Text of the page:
Articles by Roger Cummings, CVPM - Veterinary Economics
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Articles by Roger Cummings, CVPM

Roger Cummings, CVPM

Roger Cummings, a certified veterinary practice manager, is a Veterinary Economics Editorial Advisory Board member, past president of the Association of Veterinary Practice Management Consultants and Advisors, and a consultant with Brakke Consulting Inc., based in Dallas.

Raising fees only takes you so far
June 1, 2006

For too long, practitioners undervalued their services, charged too little and often gave away care for free. Though this may still be true for some, others digested the message about a healthy business supporting good medicine and raised their fees. But to make this equation work, you need to raise the level of service, too.

Prices: Who knows what?
April 1, 2006

Should the doctor know the prices for procedures and services?

The importance of directory ads
January 1, 2006

How important is it to buy telephone-directory advertising?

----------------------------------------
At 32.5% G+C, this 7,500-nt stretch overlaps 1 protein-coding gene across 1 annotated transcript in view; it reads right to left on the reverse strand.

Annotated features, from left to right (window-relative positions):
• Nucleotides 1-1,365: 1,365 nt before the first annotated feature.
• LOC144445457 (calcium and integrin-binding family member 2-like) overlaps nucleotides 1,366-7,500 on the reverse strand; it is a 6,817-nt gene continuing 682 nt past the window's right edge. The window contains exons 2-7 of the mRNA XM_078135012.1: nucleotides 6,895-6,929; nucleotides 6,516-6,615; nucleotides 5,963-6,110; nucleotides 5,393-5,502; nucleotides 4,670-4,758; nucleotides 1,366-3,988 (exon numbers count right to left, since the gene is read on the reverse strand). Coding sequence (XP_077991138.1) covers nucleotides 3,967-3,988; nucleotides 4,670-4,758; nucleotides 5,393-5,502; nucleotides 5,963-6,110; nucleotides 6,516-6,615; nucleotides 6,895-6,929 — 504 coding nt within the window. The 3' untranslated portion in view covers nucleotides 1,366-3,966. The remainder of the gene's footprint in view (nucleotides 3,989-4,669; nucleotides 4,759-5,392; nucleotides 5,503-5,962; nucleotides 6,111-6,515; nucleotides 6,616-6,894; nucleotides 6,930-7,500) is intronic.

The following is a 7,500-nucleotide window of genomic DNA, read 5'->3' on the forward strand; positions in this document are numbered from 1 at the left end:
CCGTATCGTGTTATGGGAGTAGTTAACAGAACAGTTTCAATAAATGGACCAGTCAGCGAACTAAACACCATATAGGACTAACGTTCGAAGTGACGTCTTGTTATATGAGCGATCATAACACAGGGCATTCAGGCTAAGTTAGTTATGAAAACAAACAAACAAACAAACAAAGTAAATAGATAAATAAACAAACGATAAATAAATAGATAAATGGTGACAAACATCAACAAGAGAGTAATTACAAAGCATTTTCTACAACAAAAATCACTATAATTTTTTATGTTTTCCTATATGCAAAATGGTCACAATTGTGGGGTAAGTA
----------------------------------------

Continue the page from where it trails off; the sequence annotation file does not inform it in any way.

Purging inactive clients
December 1, 2005

What's considered an inactive client, and how often should you purge inactive clients?

Expected revenue growth
November 1, 2005

I'm considering building a facility. What average revenue growth can owners expect five and 10 years after building, adding onto, or remodeling a practice?

First-year income increase
October 1, 2005

What's the expected average increase in gross income in the year after opening a practice?

Ill employees and the law
September 1, 2005

How should I handle a chronically sick employee who calls in at the last minute or struggles to come in ill? I previously switched her from hourly- to salary-based pay, and I'm considering changing her back.

Bringing down inflated salaries
July 1, 2005

My partner and I recently learned that we're paying associates more than other practitioners in our area do. How should we get our compensation more in line with prevailing wages—with a salary freeze or a pay cut?

Stop complaining about negative team members, and show them the door!
March 1, 2005

Let's solve your morale problem by just firing all the unhappy people. Think that sounds rash? The truth is you have nothing to gain from keeping them around. You can't change them. Yes, you can require certain behaviors, such as being on time, doing their jobs, or developing proficient skills or knowledge. But a lot of people simply have a rotten, negative attitude, and there isn't much you or anyone else can do to change that.


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